• insta-love – Nothing in this book is realistic, least of all the main point – the relationship between Callum and Harper. By page 19, we’ve covered the love at 1st sight pretty thoroughly, so the characters move on to the disgustingly sappy confessions. This is still on the 1st day they’ve known each other – in fact they met mere hours before, but they’re vowing to take care of each other for the foreseeable future.
  • relationship – As you may have guessed from the title, this book is mainly about Callum and Harper. The problem is that Callum and Harper go from love at 1st sight to getting married in order to hide from a crazy stalker to getting divorced – all at an unrealistically rapid pace. Plus, once they get married, we jump 2 years forward, and even though it’s obvious to everyone but Callum and Harper that they’ve been in love from minute 1, we’re supposed to believe that they sleep in separate beds and have never once discussed their feelings. It doesn’t make any sense at all that no one’s made a move in 2 years after the way they were all over each other the day they met. Then, at the end, we get to see that they’re living happily-ever-after 6 years later. But they could have been happy at the start if they’d just been honest with each other.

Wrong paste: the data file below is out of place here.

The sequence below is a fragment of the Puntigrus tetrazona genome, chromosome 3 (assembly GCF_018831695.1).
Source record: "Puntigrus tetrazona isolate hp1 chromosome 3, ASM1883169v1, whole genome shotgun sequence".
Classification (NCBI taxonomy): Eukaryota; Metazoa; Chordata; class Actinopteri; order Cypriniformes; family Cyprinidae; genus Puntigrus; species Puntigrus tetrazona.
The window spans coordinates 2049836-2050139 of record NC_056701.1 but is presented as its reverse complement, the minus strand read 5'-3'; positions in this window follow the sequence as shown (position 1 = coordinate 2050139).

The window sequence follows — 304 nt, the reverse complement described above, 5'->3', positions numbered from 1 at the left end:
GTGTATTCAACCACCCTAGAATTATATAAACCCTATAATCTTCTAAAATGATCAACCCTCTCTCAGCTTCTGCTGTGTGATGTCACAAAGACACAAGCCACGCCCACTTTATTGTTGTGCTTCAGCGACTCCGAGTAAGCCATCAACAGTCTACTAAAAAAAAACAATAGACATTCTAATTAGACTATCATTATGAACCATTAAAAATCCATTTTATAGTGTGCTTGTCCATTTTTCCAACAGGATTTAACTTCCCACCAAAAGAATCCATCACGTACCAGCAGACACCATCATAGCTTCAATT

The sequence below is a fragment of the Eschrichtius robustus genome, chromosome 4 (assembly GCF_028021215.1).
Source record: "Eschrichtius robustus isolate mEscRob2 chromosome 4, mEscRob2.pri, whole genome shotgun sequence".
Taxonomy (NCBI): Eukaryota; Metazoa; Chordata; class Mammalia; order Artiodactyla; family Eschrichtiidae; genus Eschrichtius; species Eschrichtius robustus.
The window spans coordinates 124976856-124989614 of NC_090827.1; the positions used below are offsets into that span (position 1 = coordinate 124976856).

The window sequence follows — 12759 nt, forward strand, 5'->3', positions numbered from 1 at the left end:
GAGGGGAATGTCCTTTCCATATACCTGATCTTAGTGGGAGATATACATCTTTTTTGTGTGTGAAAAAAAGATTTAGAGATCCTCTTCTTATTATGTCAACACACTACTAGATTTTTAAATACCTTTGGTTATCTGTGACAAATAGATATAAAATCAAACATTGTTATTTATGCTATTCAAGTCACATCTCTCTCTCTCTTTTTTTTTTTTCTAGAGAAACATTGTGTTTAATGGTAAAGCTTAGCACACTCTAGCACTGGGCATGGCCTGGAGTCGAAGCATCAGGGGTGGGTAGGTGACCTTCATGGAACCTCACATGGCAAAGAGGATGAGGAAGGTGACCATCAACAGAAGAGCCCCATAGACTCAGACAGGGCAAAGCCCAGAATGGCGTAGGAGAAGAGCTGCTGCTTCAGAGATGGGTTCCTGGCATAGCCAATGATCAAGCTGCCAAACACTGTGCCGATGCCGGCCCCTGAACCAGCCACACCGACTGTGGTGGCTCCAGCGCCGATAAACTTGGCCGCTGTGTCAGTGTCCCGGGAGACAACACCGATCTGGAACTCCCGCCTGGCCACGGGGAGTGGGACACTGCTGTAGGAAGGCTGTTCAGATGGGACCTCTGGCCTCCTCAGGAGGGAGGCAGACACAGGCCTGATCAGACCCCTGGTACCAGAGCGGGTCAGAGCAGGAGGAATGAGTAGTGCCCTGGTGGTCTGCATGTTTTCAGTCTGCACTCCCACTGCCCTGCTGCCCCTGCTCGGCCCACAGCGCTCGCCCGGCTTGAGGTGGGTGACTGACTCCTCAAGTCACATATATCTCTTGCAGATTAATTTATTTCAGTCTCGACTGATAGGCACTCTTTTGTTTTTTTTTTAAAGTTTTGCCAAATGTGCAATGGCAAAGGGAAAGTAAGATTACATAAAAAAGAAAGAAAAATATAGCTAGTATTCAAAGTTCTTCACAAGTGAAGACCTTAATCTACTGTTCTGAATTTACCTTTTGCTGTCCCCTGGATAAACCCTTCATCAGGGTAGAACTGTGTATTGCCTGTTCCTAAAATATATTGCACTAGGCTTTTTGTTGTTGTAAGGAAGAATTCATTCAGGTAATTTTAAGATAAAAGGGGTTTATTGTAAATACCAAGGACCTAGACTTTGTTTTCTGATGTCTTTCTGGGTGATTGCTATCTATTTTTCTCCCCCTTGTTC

• storyline – From the summary I really thought this was going to be a sweet love story about 2 people learning to trust one another despite their past disappointments with trusting someone. Instead, the love story was a quick and dirty “these 2 attractive misfits love each other,” now on with the show. Everything after that was all about Harper’s crazy stalker, who was absolutely despicable. I didn’t know going in that there would be so much about a sexually abusive loser. I don’t like to read books with that kind of plot – it’s not my idea of a good time – so I was disappointed that most of this book was about this guys’ effect on Harper’s life.
  • length – This book is way too long. For over 300 pages the story is full of non-action between Callum and Harper as they flirt and fight without ever doing anything about it. The plot is redundant. It’s Callum and Harper are confronted by crazy stalker, somehow win while he escapes, sexual tension heightens. Then rinse and repeat. I want to read books that don’t repeat the same snippet of a plot over and over. I ended up skimming over the words to at least the last 30% of this book because I just lost interest.

Major Crush

  • “And here we are again, Callum. We really must stop playing these games.”       I swallowed hard. “What could you possibly mean, Harper?”        “Oh, just that you and I are walking a razor thin line and I’m trying to find out if it’s sharp enough to actually hurt us.”     – Harper + Callum   pg. 83


1 Robot

Acquired: bought (ebook)


3 thoughts on “Callum & Harper

  1. Pingback: Top Ten: Books That Were Hard to Read | this is your brain on books

  2. I actually like reading 1 star reviews for books I’m interested in. It really helps me to see what others didn’t like in a book and if they are the same sorts of things that would bother me. All your dislikes of this would bug me as well so I’ll be removing it from my TBR. Thanks for the honest review =)